Dr. Monkey has seen fit to recognize me with an award. Thanks, Dr. M! I'll try not to let this go to my head!
And now I'm supposed to pass this on to five more bloggers.
1. Becca, not least for her recent pin-up of the Bride of Frankenstein, which is one of the sexiest things she's ever drawn.
2. John (aka Brit John) for the short stories he writes, which have never failed to touch me in some way.
3. Jaquandor, who has returned to blogging after a hiatus and has gotten back to his "Fixing the Prequels" series. I loved Episode I, so I'm glad to read about Episode II!
4. Splotchy, whose doodles are the definition of superior scribblings.
5. TheMom, whose flurry of political posts during the election helped keep me sane and on the right track.
Thanks again, Dr. Monkey!
Saturday, November 15, 2008
Dr. Monkey has seen fit to recognize me with an award. Thanks, Dr. M! I'll try not to let this go to my head!
"“When I read [Twilight], I was convinced Stephenie was convinced that she was Bella, and it was like a book that wasn’t supposed to be published. It was like reading her sexual fantasy, especially when she said it was based on a dream and it was like, ‘Oh I’ve had this dream about this really sexy guy,’ and she just writes this book about it. Like some things about Edward are so specific, I was just convinced, like, ‘This woman is mad. She’s completely mad and she’s in love with her own fictional creation.’ And sometimes you would feel uncomfortable reading this thing. It’s kind of a sick pleasure in a lot of ways.” -- Robert Pattinson, the guy playing Edward [Via]
ME: What do you think of sloppy joe manicotti?
BECCA: Sounds like an Italian pornstar. "Hey, I'm Sloppy Joe Manicotti! I dares ya to shakes ma hand!" God, can you just see him at the AVN Awards? Like Benigni at the Oscars? "Hey, I want to thank God for this award, and all my co-stars! I love you so much! I want to make it with everyone in this room! My pants overflow with the juices of gratitude! I used up all of my English!"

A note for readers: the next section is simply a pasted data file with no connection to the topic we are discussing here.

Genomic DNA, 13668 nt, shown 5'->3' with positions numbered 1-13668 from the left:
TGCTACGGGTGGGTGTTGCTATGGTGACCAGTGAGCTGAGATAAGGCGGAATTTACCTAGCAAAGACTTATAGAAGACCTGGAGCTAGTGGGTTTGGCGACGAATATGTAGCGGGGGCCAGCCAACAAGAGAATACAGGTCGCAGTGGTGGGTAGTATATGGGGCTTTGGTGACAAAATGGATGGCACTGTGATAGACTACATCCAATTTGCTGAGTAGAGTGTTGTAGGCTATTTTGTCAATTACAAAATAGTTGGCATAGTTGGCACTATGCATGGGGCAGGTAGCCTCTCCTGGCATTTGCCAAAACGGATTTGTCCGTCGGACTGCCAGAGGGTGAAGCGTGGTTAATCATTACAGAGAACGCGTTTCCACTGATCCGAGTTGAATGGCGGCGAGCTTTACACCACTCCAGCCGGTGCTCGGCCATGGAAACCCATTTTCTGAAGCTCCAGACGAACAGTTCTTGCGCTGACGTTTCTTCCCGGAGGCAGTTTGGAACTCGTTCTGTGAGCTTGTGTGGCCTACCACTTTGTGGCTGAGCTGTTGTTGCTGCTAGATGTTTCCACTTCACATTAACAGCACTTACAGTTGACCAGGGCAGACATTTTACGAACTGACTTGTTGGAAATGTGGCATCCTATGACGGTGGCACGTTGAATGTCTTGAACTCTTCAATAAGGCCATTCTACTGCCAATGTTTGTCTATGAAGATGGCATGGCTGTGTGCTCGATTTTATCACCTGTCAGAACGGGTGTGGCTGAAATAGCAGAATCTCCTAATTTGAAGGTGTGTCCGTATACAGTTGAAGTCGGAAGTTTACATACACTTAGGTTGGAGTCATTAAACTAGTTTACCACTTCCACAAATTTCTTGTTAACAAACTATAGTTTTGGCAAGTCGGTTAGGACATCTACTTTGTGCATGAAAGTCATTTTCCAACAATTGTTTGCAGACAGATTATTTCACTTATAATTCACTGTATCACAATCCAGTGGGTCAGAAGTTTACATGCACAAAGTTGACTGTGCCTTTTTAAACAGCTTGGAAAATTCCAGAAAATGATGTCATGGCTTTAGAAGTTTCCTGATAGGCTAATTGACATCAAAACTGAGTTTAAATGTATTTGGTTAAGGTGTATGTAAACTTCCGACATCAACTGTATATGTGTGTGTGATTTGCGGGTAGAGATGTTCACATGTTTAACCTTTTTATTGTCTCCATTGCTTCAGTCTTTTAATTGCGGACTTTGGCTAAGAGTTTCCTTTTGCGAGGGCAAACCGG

Becca giggles uncontrollably for about two minutes.
BECCA: Oh, man... So, what's this that Rachael Ray is making?
ME: Sloppy joe manicotti.
BECCA: Aaaaaaaahhhh. I see.
BECCA: That looks good. Do you want to have that for dinner tonight?
ME: Well, now.
I didn't write about our annual trip to the zoo as soon as I meant to. We went on 23 October, and here it is 15 November. I guess this year's trip just didn't feel as special to me as going to the zoo used to, even as recently as last year.
As nice as the Brookfield Zoo keeps getting (and they keep adding a lot of neat new houses), it feels like the actual zoo population is shrinking. I remember when they had three lions instead of one. I remember when they had two walruses instead of none at all. I remember when Tropic World was teeming with monkeys; now it's one of the quietest places inside the zoo. And as things get sparser, it gets easier and easier for Becca and I to kind of just breeze our way through the zoo. They didn't have Cookie, the cockatoo who is the oldest resident at the Brookfield Zoo, on exhibit the day we were there (Becca was disappointed).